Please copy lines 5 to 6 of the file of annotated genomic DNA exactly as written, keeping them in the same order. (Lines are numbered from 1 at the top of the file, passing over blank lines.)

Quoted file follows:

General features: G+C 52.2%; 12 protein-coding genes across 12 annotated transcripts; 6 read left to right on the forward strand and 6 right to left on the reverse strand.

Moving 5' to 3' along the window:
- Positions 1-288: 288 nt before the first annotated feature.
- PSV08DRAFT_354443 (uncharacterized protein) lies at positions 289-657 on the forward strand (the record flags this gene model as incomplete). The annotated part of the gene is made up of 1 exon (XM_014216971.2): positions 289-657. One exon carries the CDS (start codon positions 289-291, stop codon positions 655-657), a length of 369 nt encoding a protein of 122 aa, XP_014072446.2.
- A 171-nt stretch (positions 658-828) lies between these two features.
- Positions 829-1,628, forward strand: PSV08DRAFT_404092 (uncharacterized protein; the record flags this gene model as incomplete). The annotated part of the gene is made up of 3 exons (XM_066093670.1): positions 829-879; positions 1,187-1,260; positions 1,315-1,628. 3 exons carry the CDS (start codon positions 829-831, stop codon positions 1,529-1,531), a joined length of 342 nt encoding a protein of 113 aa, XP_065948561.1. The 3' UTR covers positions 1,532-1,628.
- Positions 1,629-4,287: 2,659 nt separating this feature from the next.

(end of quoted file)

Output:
- A 171-nt stretch (positions 658-828) lies between these two features.
- Positions 829-1,628, forward strand: PSV08DRAFT_404092 (uncharacterized protein; the record flags this gene model as incomplete). The annotated part of the gene is made up of 3 exons (XM_066093670.1): positions 829-879; positions 1,187-1,260; positions 1,315-1,628. 3 exons carry the CDS (start codon positions 829-831, stop codon positions 1,529-1,531), a joined length of 342 nt encoding a protein of 113 aa, XP_065948561.1. The 3' UTR covers positions 1,532-1,628.